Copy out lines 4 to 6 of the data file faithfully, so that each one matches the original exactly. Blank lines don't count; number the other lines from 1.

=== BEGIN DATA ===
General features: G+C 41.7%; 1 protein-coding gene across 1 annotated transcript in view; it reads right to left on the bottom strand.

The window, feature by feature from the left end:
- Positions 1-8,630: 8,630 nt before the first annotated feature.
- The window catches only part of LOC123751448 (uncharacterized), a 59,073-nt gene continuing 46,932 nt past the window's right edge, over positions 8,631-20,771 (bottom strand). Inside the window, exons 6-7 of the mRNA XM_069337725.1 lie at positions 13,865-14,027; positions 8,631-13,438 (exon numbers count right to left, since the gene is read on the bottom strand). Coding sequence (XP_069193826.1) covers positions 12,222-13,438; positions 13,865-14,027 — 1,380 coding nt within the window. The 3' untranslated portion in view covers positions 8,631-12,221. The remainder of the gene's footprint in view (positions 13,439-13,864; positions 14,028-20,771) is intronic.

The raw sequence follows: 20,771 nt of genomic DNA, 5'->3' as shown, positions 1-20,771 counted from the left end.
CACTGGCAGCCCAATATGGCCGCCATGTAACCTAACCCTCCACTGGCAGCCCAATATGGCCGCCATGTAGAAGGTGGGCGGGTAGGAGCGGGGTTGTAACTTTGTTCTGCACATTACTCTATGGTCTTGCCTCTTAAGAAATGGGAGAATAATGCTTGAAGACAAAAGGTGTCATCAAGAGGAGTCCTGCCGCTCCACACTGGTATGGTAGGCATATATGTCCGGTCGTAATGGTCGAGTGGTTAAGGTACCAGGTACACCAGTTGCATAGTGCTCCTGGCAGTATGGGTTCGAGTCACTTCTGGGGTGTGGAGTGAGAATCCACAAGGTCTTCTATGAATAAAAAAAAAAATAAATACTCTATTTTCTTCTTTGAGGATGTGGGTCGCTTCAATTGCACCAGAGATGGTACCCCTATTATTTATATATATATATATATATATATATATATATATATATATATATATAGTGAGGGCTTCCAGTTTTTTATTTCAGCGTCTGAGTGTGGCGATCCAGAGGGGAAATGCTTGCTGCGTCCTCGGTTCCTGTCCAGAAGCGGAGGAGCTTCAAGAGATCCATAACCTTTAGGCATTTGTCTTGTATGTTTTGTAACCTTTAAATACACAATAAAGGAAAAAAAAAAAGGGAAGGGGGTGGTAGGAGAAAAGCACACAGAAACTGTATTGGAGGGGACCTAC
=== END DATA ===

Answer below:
- The window catches only part of LOC123751448 (uncharacterized), a 59,073-nt gene continuing 46,932 nt past the window's right edge, over positions 8,631-20,771 (bottom strand). Inside the window, exons 6-7 of the mRNA XM_069337725.1 lie at positions 13,865-14,027; positions 8,631-13,438 (exon numbers count right to left, since the gene is read on the bottom strand). Coding sequence (XP_069193826.1) covers positions 12,222-13,438; positions 13,865-14,027 — 1,380 coding nt within the window. The 3' untranslated portion in view covers positions 8,631-12,221. The remainder of the gene's footprint in view (positions 13,439-13,864; positions 14,028-20,771) is intronic.

The raw sequence follows: 20,771 nt of genomic DNA, 5'->3' as shown, positions 1-20,771 counted from the left end.
CACTGGCAGCCCAATATGGCCGCCATGTAACCTAACCCTCCACTGGCAGCCCAATATGGCCGCCATGTAGAAGGTGGGCGGGTAGGAGCGGGGTTGTAACTTTGTTCTGCACATTACTCTATGGTCTTGCCTCTTAAGAAATGGGAGAATAATGCTTGAAGACAAAAGGTGTCATCAAGAGGAGTCCTGCCGCTCCACACTGGTATGGTAGGCATATATGTCCGGTCGTAATGGTCGAGTGGTTAAGGTACCAGGTACACCAGTTGCATAGTGCTCCTGGCAGTATGGGTTCGAGTCACTTCTGGGGTGTGGAGTGAGAATCCACAAGGTCTTCTATGAATAAAAAAAAAAATAAATACTCTATTTTCTTCTTTGAGGATGTGGGTCGCTTCAATTGCACCAGAGATGGTACCCCTATTATTTATATATATATATATATATATATATATATATATATATATATATATAGTGAGGGCTTCCAGTTTTTTATTTCAGCGTCTGAGTGTGGCGATCCAGAGGGGAAATGCTTGCTGCGTCCTCGGTTCCTGTCCAGAAGCGGAGGAGCTTCAAGAGATCCATAACCTTTAGGCATTTGTCTTGTATGTTTTGTAACCTTTAAATACACAATAAAGGAAAAAAAAAAAGGGAAGGGGGTGGTAGGAGAAAAGCACACAGAAACTGTATTGGAGGGGACCTAC